Haramein has actually published that idea in a scientific journal – but not in one specializing in physics. The article appeared in Neuroquantology, more of a fringe science journal about possible quantum effects in neuroscience. The journal actually does have peer review, but at least the members of the advisory board (which contains hardly any physicists) are mostly doing rather fringy research themselves, and few of them look like they’re able to follow Haramein’s tractatus about the innards of black holes. If the reviewers of the article were recruited from the same circles, little substantial criticism of Haramein’s physics arguments is to be expected. The editor of the journal is an assistant professor of medicine from Izmir, and according to an analysis of impact in scientific quotations cited in wikipedia, the journal is among the bottom 5 percent of publications in neuroscience.
The key statements of the article itself are pure, unsubstantiated speculation, and it makes a number of non-quantified assumptions that are then called a „model“. What an experimental test of this „model“ could look like is never mentioned. Instead, the article dwells on apparent similarities with other theories that are either themselves highly questionable, like Stuart Hameroff’s ideas on quantum communication of living cells, or utterly devious, like Rupert Sheldrake’s claims about telepathy.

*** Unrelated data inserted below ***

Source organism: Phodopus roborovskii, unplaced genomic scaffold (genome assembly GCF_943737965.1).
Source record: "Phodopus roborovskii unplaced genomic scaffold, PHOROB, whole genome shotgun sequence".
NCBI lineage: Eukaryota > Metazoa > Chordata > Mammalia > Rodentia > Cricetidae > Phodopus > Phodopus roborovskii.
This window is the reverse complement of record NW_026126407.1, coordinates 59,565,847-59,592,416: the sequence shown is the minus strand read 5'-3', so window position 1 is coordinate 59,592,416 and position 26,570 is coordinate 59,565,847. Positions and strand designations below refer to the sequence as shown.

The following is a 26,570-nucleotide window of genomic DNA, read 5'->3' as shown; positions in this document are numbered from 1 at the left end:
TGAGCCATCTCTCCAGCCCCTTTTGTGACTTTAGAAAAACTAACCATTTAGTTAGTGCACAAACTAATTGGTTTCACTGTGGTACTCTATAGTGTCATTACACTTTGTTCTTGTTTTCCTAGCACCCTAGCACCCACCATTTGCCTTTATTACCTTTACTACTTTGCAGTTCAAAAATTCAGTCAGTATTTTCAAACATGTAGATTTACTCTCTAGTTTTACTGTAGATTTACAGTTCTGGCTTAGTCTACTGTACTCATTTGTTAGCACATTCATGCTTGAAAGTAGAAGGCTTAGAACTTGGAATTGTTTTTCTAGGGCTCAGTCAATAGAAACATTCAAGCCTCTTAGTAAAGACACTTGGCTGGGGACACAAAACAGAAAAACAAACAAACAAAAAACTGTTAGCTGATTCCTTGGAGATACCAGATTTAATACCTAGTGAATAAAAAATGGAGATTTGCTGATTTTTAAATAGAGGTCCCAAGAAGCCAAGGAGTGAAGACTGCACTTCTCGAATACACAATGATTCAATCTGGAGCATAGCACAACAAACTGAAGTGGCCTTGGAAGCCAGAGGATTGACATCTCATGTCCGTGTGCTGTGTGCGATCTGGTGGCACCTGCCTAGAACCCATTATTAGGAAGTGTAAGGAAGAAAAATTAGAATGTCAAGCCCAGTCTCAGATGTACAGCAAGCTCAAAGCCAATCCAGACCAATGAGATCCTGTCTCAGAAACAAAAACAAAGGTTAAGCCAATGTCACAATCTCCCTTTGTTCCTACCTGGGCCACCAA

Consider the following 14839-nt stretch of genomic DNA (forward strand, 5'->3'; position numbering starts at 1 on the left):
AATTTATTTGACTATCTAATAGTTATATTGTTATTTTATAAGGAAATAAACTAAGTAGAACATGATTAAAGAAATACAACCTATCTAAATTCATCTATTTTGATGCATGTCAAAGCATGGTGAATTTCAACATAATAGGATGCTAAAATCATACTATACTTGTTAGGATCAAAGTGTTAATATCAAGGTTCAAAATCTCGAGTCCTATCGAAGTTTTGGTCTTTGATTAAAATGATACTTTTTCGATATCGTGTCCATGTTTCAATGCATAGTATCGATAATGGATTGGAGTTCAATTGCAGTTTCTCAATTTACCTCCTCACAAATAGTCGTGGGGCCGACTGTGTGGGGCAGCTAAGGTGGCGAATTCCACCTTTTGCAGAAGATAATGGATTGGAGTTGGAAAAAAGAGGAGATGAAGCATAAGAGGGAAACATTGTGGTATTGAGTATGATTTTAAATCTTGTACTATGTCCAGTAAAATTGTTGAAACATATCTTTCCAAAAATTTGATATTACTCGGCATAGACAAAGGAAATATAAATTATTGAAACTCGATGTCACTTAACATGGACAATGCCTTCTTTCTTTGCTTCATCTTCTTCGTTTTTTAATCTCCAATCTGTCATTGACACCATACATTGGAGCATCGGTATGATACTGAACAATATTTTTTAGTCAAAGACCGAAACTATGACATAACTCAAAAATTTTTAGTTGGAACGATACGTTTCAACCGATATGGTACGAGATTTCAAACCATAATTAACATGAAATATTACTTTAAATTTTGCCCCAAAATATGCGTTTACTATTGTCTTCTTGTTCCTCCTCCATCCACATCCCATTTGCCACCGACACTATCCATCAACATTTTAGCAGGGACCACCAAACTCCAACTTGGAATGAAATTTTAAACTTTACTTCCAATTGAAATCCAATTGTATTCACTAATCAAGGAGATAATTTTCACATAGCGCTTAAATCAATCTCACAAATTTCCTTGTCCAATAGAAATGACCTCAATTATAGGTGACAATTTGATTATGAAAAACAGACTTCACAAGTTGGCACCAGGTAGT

Apparent similarities are generally a key point in the argument made in Haramein’s article. Inbetween, there are two topics (Haramein’s concept of the proton and suspected quantum effects in the skeletal structure of living cells) that are discussed in some depth and scientific detail. During those highly abstract parts, the reader can easily lose track that they provide no reason whatsoever that what has been introduced with the words „it may be that“ before is treated like a proven fact afterwards.